Nissan’s Sentra had the largest percentage increase in sales among the 20 top-selling cars and light trucks in July — up 53.7 % to 17,579. And it is in a very competitive sector of the industry, which makes the performance particularly impressive. However, Nissan’s financing offers for the car are unusually aggressive, which may account for some of the advance.
The Sentra’s success has extended throughout the year. Its sales through the first seven months have risen 43.1% to 111,477.
Nissan has been wise to offer a wide-spread of Sentra models, which allows it broad appeal. The base Sentra S is priced at $15,990. The high-end Sentra SL starts at $19,640 before the addition of any optional features. With a navigation package and leather interior, the price rises as high as $25,000. One of the primary attractions beyond price is gas mileage. The Sentra’s highway mpg is rated at 40.
Car companies with brand names that are likely stronger than Nissan’s, at least in the United States, have models aimed at the low-price, high miles per gallon segment as well. Among these are Toyota Motor Corp.’s (NYSE: TM) Corolla, which was the fifth best-selling car in America for July. It is a mainstay for the model line of the largest car company in Japan, with a base price of $16,800 and a highway rating of 37 mpg. Honda Motor Co. Ltd.’s (NYSE: HMC) Civic Sedan is also among competing cars, but is priced higher than the Sentra at $18,390. It was the seventh best-selling car in America in July, with unit sales of 30,038. Also directly competitive is the General Motors Co. (NYSE: GM) Chevy Cruz, which was the 16th best-selling car in America in July, with unit sales of 20,926. The 2014 base Cruz is priced as low as $17,520. Chevy has already launched the 2015 version, but it will not be available until late this year. Chevy promotes with Cruz highway mpg as high as 46, but that is with a diesel engine.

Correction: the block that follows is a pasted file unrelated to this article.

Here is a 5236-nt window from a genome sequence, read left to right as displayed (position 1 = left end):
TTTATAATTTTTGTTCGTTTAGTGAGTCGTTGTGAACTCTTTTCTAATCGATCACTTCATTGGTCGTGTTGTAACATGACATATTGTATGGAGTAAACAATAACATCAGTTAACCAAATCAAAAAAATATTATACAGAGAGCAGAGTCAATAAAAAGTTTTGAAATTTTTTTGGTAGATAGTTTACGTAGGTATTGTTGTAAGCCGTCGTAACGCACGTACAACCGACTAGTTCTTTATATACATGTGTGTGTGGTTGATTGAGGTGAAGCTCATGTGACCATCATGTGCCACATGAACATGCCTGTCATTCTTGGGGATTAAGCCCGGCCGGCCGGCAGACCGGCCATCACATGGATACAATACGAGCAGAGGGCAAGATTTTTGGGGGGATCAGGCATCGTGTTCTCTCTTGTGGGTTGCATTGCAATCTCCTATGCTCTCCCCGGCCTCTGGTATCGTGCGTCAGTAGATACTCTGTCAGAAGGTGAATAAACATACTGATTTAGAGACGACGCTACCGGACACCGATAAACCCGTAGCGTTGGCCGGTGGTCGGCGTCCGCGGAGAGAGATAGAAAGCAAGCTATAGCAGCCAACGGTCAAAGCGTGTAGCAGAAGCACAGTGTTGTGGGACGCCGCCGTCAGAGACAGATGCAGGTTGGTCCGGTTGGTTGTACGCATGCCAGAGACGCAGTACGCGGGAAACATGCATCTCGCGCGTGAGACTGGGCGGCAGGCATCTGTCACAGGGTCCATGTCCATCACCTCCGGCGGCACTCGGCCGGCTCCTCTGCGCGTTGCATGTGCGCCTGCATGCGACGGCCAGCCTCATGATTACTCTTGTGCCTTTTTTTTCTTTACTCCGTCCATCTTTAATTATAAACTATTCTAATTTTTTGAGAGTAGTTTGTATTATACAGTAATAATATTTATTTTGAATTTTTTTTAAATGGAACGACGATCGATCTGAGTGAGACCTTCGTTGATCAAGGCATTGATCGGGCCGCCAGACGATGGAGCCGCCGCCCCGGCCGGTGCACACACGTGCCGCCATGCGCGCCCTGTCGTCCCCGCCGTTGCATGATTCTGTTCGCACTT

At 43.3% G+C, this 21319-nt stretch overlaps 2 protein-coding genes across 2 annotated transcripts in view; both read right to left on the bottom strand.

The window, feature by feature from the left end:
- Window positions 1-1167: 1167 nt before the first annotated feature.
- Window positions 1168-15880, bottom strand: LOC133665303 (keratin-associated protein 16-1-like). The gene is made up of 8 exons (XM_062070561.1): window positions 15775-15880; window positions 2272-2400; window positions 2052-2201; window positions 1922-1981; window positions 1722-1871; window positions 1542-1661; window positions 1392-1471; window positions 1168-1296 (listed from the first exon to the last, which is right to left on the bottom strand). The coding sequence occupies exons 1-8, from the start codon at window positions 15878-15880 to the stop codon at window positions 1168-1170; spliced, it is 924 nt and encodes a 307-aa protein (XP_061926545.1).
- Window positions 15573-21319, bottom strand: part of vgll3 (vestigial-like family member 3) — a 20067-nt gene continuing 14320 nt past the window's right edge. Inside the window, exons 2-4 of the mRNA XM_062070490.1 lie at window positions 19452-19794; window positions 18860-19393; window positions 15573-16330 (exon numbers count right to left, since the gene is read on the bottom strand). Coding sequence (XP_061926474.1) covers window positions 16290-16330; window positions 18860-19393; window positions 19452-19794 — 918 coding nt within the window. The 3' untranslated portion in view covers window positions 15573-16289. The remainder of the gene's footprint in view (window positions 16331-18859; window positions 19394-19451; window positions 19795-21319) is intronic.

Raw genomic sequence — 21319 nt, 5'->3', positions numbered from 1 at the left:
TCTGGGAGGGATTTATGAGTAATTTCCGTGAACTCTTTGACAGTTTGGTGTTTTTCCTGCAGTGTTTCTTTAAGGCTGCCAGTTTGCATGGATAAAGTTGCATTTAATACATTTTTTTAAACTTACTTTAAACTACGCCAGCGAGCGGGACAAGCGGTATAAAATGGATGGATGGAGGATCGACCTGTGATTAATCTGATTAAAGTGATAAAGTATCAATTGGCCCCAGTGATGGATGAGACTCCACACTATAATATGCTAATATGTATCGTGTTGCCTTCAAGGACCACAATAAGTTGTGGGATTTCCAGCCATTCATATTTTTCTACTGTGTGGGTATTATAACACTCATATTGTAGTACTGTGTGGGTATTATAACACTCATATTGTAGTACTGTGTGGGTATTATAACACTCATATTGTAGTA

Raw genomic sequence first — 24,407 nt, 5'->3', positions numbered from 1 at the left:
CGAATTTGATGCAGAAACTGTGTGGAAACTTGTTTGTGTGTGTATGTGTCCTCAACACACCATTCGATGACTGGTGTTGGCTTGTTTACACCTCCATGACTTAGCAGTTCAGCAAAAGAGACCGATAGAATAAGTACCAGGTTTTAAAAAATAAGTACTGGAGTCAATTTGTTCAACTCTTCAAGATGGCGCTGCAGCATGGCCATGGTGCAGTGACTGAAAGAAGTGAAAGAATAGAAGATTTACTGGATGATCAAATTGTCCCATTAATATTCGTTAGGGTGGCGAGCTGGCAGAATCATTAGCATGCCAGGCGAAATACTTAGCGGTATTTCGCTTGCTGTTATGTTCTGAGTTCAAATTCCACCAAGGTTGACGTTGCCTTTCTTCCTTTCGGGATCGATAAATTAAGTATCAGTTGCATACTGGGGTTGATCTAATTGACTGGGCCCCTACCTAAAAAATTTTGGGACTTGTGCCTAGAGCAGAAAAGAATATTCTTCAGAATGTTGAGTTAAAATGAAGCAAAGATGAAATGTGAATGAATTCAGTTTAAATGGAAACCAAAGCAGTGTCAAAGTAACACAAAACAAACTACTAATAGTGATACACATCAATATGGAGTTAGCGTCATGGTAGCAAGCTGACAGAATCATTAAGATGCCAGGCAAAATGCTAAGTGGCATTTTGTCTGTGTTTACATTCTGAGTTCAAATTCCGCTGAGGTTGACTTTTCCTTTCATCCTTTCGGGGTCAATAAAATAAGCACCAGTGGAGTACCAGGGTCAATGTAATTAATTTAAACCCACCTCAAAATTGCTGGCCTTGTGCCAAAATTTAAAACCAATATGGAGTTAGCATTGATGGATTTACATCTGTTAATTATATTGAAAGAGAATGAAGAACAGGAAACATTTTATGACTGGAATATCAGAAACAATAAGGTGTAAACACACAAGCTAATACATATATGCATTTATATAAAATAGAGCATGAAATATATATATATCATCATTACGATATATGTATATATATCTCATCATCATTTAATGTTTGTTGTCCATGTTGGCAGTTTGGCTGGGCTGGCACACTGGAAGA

The success of the Sentra has likely been costly for Nissan. It offers financing as low as 0.0% APR for 72 months. Very few cars or light trucks come with finance packages nearly that aggressive.
Nissan’s growth in the United States has been extraordinary this year, up 12.6% for the first seven months to 825,929, compared to 5% for the entire industry. That means it has nearly caught the long-time number two selling Japanese brand, Honda. Honda’s sales so far in 2014 have been 875,344. And those sales have fallen 1.3% over that period. Nissan’s could catch Honda by the end of the year, but the victory will be expensive.